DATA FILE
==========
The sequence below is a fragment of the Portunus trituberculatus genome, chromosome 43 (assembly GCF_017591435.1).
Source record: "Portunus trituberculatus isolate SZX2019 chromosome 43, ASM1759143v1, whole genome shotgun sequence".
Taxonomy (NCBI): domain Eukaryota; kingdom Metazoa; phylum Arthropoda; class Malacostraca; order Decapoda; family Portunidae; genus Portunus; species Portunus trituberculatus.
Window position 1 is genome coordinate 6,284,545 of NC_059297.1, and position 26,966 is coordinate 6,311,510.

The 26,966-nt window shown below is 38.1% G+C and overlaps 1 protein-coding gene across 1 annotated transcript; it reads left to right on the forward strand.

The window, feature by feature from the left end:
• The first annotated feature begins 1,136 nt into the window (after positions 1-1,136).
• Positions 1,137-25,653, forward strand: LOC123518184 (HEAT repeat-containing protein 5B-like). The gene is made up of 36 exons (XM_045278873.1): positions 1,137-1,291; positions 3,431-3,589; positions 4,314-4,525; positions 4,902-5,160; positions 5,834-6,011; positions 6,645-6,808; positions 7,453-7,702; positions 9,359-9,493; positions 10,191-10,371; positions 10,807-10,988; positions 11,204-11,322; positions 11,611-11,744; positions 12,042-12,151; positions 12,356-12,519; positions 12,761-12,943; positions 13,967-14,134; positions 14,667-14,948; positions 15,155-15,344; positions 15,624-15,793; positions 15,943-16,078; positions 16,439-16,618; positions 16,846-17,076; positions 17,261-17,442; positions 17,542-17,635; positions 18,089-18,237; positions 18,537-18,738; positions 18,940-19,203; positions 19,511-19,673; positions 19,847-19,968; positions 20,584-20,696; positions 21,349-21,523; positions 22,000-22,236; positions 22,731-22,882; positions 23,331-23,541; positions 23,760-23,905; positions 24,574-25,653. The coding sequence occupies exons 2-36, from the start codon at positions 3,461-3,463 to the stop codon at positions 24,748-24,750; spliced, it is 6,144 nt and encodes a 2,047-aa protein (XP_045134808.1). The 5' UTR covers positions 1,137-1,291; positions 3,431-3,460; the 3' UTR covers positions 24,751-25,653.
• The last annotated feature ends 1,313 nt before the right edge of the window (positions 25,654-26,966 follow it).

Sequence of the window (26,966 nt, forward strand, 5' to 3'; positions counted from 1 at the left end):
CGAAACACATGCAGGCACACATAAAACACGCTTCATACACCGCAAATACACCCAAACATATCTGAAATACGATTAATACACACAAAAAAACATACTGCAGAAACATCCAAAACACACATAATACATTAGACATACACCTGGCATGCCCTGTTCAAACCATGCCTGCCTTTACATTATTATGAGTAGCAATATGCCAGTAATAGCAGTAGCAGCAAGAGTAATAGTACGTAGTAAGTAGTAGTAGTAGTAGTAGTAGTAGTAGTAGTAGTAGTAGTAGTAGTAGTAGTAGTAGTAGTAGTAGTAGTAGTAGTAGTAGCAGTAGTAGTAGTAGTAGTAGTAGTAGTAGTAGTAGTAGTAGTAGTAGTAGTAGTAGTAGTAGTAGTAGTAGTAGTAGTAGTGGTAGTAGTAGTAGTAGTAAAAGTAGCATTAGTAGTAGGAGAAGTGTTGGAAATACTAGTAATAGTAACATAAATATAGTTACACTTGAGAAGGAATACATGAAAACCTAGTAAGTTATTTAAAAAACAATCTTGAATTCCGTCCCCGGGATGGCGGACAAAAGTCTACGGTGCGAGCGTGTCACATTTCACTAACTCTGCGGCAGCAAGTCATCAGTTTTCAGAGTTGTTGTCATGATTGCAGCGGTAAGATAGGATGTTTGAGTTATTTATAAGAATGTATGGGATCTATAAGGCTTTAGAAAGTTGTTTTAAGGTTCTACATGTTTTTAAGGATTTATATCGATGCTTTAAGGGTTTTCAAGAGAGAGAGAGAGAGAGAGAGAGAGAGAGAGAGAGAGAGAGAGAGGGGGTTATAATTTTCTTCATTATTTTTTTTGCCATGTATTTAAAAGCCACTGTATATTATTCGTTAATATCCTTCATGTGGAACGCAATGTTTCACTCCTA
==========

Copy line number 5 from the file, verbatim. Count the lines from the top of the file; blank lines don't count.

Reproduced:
The 26,966-nt window shown below is 38.1% G+C and overlaps 1 protein-coding gene across 1 annotated transcript; it reads left to right on the forward strand.